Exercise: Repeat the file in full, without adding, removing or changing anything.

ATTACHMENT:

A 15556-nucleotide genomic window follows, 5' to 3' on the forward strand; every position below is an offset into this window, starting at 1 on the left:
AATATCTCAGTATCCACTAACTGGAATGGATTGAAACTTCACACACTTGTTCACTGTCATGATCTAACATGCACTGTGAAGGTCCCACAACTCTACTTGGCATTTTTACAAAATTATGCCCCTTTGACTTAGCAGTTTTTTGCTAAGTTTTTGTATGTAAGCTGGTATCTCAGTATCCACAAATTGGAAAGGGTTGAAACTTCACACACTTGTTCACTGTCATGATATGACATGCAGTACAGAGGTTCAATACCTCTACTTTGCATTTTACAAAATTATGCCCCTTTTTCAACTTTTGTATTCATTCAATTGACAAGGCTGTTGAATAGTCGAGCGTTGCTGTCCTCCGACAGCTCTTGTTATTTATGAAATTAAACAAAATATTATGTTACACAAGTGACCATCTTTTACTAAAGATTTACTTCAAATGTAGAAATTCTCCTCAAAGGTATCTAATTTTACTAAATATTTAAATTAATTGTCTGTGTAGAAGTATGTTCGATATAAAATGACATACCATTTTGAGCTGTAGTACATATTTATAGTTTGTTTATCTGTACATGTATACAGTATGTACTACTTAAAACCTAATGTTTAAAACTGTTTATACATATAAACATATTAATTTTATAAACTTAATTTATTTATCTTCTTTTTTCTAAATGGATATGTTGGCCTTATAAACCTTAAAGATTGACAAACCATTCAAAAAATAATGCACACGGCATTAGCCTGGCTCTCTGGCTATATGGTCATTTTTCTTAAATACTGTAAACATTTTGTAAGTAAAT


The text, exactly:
A 15556-nucleotide genomic window follows, 5' to 3' on the forward strand; every position below is an offset into this window, starting at 1 on the left:
AATATCTCAGTATCCACTAACTGGAATGGATTGAAACTTCACACACTTGTTCACTGTCATGATCTAACATGCACTGTGAAGGTCCCACAACTCTACTTGGCATTTTTACAAAATTATGCCCCTTTGACTTAGCAGTTTTTTGCTAAGTTTTTGTATGTAAGCTGGTATCTCAGTATCCACAAATTGGAAAGGGTTGAAACTTCACACACTTGTTCACTGTCATGATATGACATGCAGTACAGAGGTTCAATACCTCTACTTTGCATTTTACAAAATTATGCCCCTTTTTCAACTTTTGTATTCATTCAATTGACAAGGCTGTTGAATAGTCGAGCGTTGCTGTCCTCCGACAGCTCTTGTTATTTATGAAATTAAACAAAATATTATGTTACACAAGTGACCATCTTTTACTAAAGATTTACTTCAAATGTAGAAATTCTCCTCAAAGGTATCTAATTTTACTAAATATTTAAATTAATTGTCTGTGTAGAAGTATGTTCGATATAAAATGACATACCATTTTGAGCTGTAGTACATATTTATAGTTTGTTTATCTGTACATGTATACAGTATGTACTACTTAAAACCTAATGTTTAAAACTGTTTATACATATAAACATATTAATTTTATAAACTTAATTTATTTATCTTCTTTTTTCTAAATGGATATGTTGGCCTTATAAACCTTAAAGATTGACAAACCATTCAAAAAATAATGCACACGGCATTAGCCTGGCTCTCTGGCTATATGGTCATTTTTCTTAAATACTGTAAACATTTTGTAAGTAAAT